As your delivery day approaches, anxiety grows at a faster pace than ever. In addition, the doctor may ask you to be more cautious about your caloric intake to control your weight. You must ensure that you are not going lose this battle against diabetes and have your baby delivered healthy at any cost. Having said that, I would suggest calculating your body mass index (BMI) and learn your optimal weight beforehand. Try to keep your weight under the prescribed limits. This helped me curb pregnancy complications and get back to a petite body frame soon after the delivery.

Strong will, determination, and positivity is what contributed to a successful diabetic pregnancy. My diabetic pregnancy proved to be a blessing in disguise for me and my husband. We were blessed with a baby girl who was delivered normally. The doctors admired her and proclaimed her to be one of the healthiest babies that they had seen, without any abnormalities and complications.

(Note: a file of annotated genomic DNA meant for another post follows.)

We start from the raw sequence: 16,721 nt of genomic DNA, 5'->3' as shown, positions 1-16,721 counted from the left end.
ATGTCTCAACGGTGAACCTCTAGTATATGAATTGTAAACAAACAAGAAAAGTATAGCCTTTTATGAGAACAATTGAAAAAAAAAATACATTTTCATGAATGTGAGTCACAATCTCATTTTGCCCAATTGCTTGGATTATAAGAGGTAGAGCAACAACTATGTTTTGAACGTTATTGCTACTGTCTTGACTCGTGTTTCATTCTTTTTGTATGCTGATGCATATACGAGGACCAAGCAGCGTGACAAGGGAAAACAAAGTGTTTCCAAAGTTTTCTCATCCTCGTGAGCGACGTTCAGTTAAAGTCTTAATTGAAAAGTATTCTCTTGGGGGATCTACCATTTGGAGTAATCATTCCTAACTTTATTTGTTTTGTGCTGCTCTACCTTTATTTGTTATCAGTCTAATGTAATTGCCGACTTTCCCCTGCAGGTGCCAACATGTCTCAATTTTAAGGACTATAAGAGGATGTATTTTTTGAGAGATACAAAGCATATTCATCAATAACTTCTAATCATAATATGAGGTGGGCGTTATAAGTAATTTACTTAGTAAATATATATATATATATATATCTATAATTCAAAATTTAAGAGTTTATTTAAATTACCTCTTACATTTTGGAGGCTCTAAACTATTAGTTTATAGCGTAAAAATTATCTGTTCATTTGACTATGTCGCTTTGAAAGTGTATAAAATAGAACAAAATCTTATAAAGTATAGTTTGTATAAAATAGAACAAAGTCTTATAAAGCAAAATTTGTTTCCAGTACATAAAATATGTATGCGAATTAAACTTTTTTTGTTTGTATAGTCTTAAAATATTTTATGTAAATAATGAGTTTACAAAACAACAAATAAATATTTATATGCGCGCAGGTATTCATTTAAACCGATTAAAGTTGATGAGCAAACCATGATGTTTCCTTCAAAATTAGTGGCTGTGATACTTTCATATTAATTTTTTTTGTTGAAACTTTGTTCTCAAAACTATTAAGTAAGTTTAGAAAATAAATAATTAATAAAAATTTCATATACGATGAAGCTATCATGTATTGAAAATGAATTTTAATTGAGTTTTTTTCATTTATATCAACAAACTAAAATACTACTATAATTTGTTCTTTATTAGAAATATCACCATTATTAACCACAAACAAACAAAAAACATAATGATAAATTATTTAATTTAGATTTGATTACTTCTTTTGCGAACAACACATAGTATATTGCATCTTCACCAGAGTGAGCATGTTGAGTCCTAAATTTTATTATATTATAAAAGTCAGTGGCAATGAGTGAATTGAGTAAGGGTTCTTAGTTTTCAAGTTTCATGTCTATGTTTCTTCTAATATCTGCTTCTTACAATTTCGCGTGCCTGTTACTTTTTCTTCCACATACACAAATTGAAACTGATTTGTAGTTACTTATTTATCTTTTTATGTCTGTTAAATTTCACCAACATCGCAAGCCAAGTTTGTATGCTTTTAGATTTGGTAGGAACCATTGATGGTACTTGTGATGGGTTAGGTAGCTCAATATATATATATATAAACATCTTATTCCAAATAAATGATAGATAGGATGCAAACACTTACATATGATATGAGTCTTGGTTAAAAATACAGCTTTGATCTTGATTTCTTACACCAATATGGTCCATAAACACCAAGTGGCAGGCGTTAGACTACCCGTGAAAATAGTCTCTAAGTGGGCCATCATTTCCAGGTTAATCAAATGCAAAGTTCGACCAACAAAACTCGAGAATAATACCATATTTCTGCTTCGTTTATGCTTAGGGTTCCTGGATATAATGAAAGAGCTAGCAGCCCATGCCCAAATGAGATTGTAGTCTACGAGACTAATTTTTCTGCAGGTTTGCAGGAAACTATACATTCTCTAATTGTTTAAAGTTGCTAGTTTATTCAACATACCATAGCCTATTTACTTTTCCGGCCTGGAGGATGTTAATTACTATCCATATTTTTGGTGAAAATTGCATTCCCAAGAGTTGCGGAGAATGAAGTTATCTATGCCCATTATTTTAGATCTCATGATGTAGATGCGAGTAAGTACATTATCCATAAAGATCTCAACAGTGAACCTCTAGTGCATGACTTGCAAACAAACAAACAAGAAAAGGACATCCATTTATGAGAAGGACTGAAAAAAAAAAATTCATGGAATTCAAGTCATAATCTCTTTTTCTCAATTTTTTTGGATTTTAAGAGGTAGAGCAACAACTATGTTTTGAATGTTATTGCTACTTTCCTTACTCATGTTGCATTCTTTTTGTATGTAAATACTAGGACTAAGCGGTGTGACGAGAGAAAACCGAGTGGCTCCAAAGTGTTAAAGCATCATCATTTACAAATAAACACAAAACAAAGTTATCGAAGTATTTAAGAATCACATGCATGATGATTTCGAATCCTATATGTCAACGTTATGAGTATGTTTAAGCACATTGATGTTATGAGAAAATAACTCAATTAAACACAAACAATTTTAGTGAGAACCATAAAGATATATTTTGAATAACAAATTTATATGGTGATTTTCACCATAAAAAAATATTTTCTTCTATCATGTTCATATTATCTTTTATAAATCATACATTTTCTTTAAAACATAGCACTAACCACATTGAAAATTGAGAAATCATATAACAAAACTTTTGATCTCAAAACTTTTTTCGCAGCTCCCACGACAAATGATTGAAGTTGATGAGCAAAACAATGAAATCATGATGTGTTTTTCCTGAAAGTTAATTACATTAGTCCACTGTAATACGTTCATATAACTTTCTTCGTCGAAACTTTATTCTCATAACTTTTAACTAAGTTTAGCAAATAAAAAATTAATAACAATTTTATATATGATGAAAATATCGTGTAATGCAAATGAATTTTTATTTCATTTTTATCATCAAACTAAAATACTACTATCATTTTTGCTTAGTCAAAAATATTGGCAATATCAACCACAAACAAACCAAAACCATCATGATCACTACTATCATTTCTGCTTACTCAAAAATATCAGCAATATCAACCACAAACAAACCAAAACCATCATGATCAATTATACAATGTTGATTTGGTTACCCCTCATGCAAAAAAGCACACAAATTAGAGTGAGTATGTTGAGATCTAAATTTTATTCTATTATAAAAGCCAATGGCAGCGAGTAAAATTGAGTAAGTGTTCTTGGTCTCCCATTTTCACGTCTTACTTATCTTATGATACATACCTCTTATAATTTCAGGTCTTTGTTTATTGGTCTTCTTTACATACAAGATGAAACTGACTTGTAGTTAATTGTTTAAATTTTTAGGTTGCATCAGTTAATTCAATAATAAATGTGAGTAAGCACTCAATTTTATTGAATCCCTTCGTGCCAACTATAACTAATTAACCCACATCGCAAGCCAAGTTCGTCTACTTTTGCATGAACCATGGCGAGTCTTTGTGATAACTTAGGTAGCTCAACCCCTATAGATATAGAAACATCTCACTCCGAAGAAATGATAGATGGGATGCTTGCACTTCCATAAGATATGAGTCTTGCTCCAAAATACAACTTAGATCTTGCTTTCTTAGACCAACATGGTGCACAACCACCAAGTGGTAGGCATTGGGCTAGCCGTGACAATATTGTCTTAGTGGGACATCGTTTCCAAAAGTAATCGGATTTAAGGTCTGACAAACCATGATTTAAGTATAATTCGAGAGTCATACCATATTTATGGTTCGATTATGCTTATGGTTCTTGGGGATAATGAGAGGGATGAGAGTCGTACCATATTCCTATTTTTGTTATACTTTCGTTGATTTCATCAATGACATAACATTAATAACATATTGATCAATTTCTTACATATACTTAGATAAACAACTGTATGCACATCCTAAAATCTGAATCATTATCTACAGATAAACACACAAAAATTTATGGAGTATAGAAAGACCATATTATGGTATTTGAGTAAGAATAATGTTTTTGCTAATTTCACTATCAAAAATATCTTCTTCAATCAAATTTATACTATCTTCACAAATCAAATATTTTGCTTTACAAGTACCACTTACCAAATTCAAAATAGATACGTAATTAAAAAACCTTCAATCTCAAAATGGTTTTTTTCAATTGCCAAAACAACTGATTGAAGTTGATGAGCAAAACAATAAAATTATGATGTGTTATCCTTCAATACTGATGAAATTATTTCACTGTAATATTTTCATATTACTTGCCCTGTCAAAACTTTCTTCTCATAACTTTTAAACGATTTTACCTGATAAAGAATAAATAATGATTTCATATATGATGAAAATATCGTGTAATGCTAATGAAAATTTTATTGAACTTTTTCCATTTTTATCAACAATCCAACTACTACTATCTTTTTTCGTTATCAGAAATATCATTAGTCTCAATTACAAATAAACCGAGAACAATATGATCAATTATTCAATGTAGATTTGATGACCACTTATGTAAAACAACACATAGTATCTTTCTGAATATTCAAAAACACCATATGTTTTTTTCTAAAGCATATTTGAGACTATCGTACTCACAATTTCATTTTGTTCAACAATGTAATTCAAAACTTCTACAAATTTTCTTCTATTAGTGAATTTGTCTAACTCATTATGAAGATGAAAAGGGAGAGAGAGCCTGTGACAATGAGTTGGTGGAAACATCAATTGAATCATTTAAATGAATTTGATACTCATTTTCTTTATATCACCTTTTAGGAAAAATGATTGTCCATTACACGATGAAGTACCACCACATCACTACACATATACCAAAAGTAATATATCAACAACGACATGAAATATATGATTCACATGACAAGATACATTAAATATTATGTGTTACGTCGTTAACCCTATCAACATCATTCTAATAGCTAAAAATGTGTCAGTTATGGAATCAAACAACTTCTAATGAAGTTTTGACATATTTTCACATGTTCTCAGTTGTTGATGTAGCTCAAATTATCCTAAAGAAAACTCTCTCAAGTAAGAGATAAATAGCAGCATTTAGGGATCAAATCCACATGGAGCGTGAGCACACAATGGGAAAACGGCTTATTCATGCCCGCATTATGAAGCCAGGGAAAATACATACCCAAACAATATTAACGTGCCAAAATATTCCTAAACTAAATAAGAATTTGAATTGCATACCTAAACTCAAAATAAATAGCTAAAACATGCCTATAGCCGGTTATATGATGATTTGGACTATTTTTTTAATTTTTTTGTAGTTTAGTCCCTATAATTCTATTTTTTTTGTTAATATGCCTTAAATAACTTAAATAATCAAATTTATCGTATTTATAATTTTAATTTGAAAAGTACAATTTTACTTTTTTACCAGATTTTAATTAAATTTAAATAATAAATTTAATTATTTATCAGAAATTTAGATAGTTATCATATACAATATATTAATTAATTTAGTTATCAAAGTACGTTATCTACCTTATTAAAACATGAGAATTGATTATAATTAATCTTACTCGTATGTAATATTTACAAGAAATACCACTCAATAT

“Making the decision to have a child is momentous. It is to decide forever to have your heart go walking outside your body.” – Elizabeth Stone

*Note: Application of an insulin pump is subject to change depending on the type of diabetes you have. Please follow your diabetologist’s prescription.

*Note: The walking schedule is subject to change depending on each woman’s physical conditions.

The Thrive Global Community welcomes voices from many spheres. We publish pieces written by outside contributors with a wide range of opinions, which don’t necessarily reflect our own. Learn more or join us as a community member!
Share your comments below. Please read our commenting guidelines before posting. If you have a concern about a comment, report it here.

Sign up for the Thrive Global newsletter

Will be used in accordance with our privacy policy.

Thrive Global
People look for retreats for themselves, in the country, by the coast, or in the hills . . . There is nowhere that a person can find a more peaceful and trouble-free retreat than in his own mind. . . . So constantly give yourself this retreat, and renew yourself.

- MARCUS AURELIUS

We use cookies on our site to give you the best experience possible. By continuing to browse the site, you agree to this use. For more information on how we use cookies, see our Privacy Policy.